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PRISM: A student-generated success story


Ariana Castillo, right, is one of two Sac State students who spearheaded the PRISM program.
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Sacramento State’s brand-new summer PRISM program is a student-generated success story in the making.

Principle Review for Incoming Students in Mathematics (PRISM) was conceived by a couple of Sac State students last spring to replace a successful math program that had lost funding. Ariana Castillo and Josh Iniguez believed they could gather a group of dedicated engineering students and fill the gaping hole.

While Ariana and Josh prepared for final examinations during the spring semester, they began developing a strategy that would help entering freshman engineering students pass the math diagnostic tests necessary to start at either pre-calculus or calculus in the fall semester. Academic excellence in those calculus courses was also part of their strategy.

Josh, Ariana and other officers of the Society of Hispanic Professional Engineers (SHPE) created a PowerPoint presentation on PRISM and presented it to incoming freshman engineering students and their families during an orientation night in early May. They also crafted a website for applications.

Jaime White, an administrator with MESA’s Engineering & Computer Science Program, began the process to secure funding commitments from AT&T and Northrop-Grumman to finance the five-week summer session.

Josh, Ariana and a dozen student volunteers began teaching different levels of math, from the basics to calculus, to 16 students on June 20. “We pre-tested everyone to determine their skill level,” Josh says. This enabled the student-instructors to work with individuals on their weaknesses. The students are tested each week to measure their progress. “Our goal,” Josh says, “is getting everyone to pass the diagnostic test that will qualify them for the math class they need.”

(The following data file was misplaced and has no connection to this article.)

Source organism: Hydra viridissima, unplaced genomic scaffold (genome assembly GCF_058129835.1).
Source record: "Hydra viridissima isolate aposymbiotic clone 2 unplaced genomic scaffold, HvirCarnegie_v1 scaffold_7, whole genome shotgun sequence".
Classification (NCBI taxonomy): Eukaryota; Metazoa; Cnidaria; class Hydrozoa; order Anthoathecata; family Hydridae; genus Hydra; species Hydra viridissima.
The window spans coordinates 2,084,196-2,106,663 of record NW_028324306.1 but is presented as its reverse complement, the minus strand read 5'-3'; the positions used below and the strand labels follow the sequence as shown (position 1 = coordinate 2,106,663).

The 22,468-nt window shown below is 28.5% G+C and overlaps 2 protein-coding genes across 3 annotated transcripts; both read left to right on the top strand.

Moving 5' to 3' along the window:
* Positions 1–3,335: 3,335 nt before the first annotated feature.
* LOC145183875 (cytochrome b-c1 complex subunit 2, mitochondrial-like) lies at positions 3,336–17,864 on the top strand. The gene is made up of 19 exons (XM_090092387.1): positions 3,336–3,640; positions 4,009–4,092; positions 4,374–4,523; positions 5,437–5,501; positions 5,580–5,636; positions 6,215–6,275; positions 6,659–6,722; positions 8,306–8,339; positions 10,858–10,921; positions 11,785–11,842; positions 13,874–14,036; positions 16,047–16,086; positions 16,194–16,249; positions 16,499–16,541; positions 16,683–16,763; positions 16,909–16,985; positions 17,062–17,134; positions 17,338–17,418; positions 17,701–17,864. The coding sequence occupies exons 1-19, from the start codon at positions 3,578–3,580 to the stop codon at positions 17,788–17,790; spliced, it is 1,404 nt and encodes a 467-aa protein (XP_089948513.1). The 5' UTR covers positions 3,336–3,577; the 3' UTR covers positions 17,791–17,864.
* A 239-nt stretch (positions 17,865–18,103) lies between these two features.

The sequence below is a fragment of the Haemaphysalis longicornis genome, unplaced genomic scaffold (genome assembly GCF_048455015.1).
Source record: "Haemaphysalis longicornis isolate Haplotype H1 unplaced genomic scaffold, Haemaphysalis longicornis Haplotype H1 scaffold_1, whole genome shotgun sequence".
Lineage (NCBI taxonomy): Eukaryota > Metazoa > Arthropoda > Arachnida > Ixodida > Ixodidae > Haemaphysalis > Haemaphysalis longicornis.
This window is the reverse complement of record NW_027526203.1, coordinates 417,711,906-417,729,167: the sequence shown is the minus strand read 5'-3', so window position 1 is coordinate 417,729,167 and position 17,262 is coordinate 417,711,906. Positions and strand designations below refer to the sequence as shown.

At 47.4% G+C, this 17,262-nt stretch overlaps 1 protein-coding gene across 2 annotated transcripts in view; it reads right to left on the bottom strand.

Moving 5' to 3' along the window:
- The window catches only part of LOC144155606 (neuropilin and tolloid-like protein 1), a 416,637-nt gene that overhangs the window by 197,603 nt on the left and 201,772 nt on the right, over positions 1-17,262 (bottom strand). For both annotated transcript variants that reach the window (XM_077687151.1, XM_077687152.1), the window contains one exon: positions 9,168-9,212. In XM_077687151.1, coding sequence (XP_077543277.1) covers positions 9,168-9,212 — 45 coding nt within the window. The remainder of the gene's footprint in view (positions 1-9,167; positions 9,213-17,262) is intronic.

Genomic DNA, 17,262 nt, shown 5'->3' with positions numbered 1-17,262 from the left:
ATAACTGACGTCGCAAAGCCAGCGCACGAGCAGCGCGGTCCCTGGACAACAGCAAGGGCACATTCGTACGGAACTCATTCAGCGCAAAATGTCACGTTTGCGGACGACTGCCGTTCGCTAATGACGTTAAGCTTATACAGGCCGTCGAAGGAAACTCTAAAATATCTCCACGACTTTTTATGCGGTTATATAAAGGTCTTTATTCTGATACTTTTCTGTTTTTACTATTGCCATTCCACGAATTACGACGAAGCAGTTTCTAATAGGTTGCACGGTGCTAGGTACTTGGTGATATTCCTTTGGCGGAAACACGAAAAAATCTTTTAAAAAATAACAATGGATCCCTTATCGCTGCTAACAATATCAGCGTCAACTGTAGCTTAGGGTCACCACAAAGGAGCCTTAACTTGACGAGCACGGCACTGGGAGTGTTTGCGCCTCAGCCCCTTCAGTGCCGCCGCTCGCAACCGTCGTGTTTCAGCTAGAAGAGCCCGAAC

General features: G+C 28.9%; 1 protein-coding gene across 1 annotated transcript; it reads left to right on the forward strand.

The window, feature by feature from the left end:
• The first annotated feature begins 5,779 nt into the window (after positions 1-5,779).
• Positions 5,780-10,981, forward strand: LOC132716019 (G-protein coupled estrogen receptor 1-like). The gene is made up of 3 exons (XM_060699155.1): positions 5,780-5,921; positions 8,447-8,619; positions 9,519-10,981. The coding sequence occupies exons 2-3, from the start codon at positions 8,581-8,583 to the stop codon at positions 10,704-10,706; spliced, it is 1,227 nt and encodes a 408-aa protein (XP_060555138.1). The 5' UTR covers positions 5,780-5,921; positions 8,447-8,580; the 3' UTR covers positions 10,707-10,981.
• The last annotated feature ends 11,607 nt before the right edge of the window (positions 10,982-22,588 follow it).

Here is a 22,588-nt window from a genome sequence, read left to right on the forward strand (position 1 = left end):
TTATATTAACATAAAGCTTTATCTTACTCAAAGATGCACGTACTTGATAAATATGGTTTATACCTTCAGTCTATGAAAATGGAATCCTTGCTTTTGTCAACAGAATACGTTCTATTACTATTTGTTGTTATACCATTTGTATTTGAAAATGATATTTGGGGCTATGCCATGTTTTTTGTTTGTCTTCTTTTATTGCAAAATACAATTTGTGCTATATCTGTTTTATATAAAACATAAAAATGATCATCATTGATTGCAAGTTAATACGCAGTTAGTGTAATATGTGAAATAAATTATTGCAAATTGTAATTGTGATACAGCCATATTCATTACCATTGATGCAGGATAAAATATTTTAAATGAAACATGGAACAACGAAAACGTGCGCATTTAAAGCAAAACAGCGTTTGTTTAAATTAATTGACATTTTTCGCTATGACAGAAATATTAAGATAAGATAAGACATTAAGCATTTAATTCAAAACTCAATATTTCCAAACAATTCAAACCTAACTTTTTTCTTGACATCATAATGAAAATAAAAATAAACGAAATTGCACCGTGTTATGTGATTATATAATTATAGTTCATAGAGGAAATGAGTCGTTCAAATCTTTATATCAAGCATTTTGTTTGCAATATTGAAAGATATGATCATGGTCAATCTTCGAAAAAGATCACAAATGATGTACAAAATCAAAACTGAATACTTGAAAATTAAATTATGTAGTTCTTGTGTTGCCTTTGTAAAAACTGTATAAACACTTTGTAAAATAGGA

“We stress good math habits and how to work with their peers,” Ariana adds. The students are more likely to listen to older Sac State students who have not only the knowledge but also the experience of navigating college life.

A product of the previous program, Josh says this one emphasizes a student-to-student relationship. PRISM is intense, to be sure, but with enough informal touches to keep everyone engaged. Many of the students were spooked the first day, he concedes, because they didn’t know what to expect. But things are far more relaxed now that they see the progress they’re making.

Christian Mercado, a Jesuit High School graduate, believes PRISM is a good program. He just passed his diagnostic test that will get him on track next fall to pursue a degree in civil engineering. The summer session is enhanced by weekly guest speakers, such as Josh’s father, an electrical engineer for Caltrans. Moreover, all the Sac State students belong to SHPE. Last year, this dynamic student organization won a national championship at the SHPE Academic Olympiad in Cincinnati. Ariana was a member of the four-person championship team, and Josh was one of the many members present from Sacramento State.

Emir Jose Macari, dean of the Department of Engineering and Computer Science, is proud of these young men and women. “It’s been a pleasure seeing the personal growth of each of these students. Their involvement in PRISM is proof that not only do they work toward self-improvement, but are committed to helping other students.”

Committed is the operative word. Most engineering students are working during the summer. PRISM volunteers gave up paid positions and other opportunities to help incoming freshman engineering students develop a solid foundation in math. White, who hopes to provide them with a modest stipend once the funding comes through, is no less grateful for their ingenuity in crafting PRISM and making it work.

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